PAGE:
Please Note: All photographs appearing on my blog were taken by me. They are copyrighted and all rights are reserved. If you would like to purchase a print please contact me by leaving a comment below with your order and contact details. I will then get back to you.

2018 – The First Six Days

On New Year’s Day, the Little Raven (Corvus mellori) family came to the feeders in my front garden. There were two adult birds and three juveniles.

They had been nesting in a tree at the bottom of my yard, and until this visit had rarely come down from the treetops.

Little Raven

The following photograph is of a Superb Fairy-wren (Malurus cyaneus) in full breeding colours.

Superb Fairy-wren

As soon as I had snapped that photo, he immediately turned around. So, for a bit of fun, here he is – a rear view.

Superb Fairy-wren

If there were ever a vote for the bird with the worst attitude, the Sulphur-crest Cockatoo (Cacatua galerita) would win, hands down!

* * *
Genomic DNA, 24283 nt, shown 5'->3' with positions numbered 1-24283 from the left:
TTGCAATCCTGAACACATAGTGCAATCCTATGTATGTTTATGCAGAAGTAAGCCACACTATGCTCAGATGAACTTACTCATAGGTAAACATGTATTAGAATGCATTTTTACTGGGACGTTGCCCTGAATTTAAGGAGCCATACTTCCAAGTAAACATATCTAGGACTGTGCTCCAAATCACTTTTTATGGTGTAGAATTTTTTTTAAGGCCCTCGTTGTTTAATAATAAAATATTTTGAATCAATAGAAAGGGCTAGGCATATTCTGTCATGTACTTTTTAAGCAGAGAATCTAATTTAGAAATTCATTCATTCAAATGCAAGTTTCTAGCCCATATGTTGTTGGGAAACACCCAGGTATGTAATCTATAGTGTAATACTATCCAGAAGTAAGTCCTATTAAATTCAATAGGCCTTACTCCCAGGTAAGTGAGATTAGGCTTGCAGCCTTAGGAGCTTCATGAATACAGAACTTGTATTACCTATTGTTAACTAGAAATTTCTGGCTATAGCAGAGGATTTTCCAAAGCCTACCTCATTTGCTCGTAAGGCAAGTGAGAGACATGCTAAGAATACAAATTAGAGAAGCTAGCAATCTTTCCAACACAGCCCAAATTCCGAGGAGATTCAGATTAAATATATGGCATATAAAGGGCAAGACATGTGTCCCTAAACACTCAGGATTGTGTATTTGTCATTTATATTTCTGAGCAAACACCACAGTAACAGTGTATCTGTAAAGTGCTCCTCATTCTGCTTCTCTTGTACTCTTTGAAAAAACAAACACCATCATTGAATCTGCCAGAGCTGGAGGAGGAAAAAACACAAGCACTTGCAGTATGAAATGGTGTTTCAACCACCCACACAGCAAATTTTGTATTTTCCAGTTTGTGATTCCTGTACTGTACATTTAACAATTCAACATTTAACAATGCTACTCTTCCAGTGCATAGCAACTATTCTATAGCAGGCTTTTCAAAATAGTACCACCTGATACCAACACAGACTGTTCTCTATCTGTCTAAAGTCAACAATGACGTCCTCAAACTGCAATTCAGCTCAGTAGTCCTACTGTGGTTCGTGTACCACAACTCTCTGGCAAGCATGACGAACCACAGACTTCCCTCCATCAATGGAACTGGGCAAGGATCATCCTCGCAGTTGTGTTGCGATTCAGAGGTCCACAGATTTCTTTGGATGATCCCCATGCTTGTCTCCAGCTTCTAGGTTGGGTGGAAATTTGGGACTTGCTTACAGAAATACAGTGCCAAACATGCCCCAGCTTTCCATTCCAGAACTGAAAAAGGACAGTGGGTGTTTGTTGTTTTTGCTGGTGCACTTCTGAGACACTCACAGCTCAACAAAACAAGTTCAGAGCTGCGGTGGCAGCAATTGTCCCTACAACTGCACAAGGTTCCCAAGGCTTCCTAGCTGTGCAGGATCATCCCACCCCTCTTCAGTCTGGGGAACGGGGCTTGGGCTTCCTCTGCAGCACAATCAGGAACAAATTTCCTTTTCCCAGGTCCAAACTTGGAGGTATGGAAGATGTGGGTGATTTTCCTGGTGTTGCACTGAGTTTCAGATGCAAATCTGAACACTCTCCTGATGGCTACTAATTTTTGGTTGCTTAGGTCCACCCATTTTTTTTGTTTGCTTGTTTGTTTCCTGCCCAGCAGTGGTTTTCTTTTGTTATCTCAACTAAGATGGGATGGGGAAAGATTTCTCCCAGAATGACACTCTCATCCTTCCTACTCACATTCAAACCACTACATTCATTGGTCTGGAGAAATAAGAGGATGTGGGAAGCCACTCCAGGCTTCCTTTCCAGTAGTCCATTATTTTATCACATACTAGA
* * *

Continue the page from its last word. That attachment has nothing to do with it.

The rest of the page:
Sulphur-crested Cockatoo

Sulphur-crested Cockatoo

Sulphur-crested Cockatoo

These birds are loud, gregarious, and definitely have attitude!

The following photo is another male Superb Fairy-wren. I have been observing him in the garden and I have noticed some odd behaviour.

I first noticed it a couple of weeks ago, when he sat within a Blackberry bush, preening. He sat for ages hidden under the Blackberry’s leaves, surrounded by large thorny canes. They were his protection.

In the photo below, (which was taken in my front garden), I snapped him feeding, but, again, he stayed within the protection of my bottlebrush’s foliage.

Superb Fairy-wren

I have read recently of how the male Superb Fairy-wren can change his behaviour when he comes into his breeding colours. He feels vulnerable, and unlike the other adult male, he was with, was not going to venture out into the open.

Below are some more photos that were taken in my front garden.

Sulphur-crested Cockatoo (Cacatua galerita)

Sulphur-crested Cockatoo

Crimson Rosella (Platycercus elegans)

Crimson Rosella